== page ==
A doctor may refer a person for an urgent colonoscopy if they display severe symptoms, such as unexplained rectal bleeding, sudden changes in bowel habits, or acute abdominal pain.

An urgent colonoscopy will help the doctor promptly diagnose conditions, such as colorectal cancer, inflammatory bowel diseases, or other conditions causing lower gastrointestinal problems.

While an urgent colonoscopy may help address some pressing situations, its effectiveness, compared to an elective colonoscopy, remains an area of debate.

This article examines possible reasons for an urgent colonoscopy, whether it is more beneficial than an elective one, and questions a person may want to ask a doctor after receiving a referral for an urgent colonoscopy.

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Acute or chronic lower gastrointestinal bleeding (LGIB), such as unexplained and persistent rectal bleeding or blood in the stool, is a common reason a doctor may refer someone for an urgent colonoscopy.

However, other reasons for an urgent colonoscopy may include:

  • sudden changes in bowel habits, such as persistent diarrhea or constipation
  • positive results from a fecal occult blood test (FOBT)
  • persistent and severe abdominal pain or discomfort
  • anemia or significant, unexplained weight loss
  • suspected intestinal obstruction or blockage

Additionally, a doctor might refer someone for an urgent colonoscopy if they present with any of these symptoms and also have a family history of colon cancer or a personal history of polyps or inflammatory bowel disease (IBD), such as Crohn’s disease or ulcerative colitis.

In addition to helping doctors locate the source of LGIB, an urgent colonoscopy also can help them detect health conditions such as:

How long a person has to wait for an urgent colonoscopy can vary.

If a doctor suspects a person’s symptoms indicate bowel cancer, they will refer the person to see a specialist for a consultation.

A person can expect this consultation to happen within 2 weeks, and a healthcare professional will complete a definitive diagnostic workup within 4 weeks.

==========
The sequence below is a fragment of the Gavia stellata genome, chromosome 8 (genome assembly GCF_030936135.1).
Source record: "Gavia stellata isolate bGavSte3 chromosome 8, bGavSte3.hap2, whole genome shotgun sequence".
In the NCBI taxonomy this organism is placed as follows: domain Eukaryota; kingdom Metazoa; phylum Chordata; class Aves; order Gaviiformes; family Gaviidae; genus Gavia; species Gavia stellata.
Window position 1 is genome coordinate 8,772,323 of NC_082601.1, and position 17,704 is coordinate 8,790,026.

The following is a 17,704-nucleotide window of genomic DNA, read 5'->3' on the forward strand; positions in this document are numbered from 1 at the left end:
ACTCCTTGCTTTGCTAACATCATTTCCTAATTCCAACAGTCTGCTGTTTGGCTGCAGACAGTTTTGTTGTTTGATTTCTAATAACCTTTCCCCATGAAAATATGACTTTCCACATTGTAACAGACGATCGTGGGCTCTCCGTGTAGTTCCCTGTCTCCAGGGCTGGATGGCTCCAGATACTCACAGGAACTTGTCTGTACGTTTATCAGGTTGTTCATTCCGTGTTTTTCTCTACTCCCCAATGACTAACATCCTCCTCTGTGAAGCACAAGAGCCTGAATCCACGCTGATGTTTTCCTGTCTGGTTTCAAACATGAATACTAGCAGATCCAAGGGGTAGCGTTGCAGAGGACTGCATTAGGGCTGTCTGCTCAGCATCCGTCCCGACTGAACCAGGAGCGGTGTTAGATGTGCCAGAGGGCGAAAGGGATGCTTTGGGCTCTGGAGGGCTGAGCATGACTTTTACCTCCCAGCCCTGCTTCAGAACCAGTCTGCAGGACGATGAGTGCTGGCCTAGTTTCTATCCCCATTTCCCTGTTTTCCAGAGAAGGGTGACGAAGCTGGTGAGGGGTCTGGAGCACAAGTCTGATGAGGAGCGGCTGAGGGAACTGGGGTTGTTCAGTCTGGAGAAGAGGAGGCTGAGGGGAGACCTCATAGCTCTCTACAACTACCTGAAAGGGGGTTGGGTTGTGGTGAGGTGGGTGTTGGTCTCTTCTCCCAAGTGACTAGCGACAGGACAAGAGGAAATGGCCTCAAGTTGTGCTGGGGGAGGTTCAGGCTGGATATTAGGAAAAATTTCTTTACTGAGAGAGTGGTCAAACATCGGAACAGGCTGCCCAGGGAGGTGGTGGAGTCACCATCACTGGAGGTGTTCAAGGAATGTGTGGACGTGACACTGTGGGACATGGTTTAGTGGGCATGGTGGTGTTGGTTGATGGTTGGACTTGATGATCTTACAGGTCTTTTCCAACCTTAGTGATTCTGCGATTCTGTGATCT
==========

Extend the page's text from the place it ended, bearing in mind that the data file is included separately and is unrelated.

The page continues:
Depending on the reason for the urgent colonoscopy, such as unstable gastrointestinal bleeding, a person may undergo an urgent colonoscopy within 8–24 hours of hospital admission.

Whether an early colonoscopy has any significant positive impact on the outcome is debatable.

For example, during one randomized controlled trial involving 170 people across 15 hospitals in Japan, researchers found no significant positive outcome differences in people who had an urgent colonoscopy — within 24 hours of admission — compared to those who had an elective colonoscopy within 24–96 hours of admission.

Doctors were able to identify the stigmata of recent hemorrhage (SRH), or signs of recent bleeding, in 21.5% and 21.3% of the early and elective colonoscopy groups, respectively.

However, 15.3% of people in the urgent colonoscopy group experienced rebleeding within 30 days of hospital admission, compared to 6.7% of those in the elective group.

Similarly, authors of a systematic review and meta-analysis of studies comparing urgent and elective colonoscopies for people with acute LGIB suggested doctors perform a colonoscopy within 72 hours of hospital admission, after confirming blood circulation stability and adequately preparing the bowel.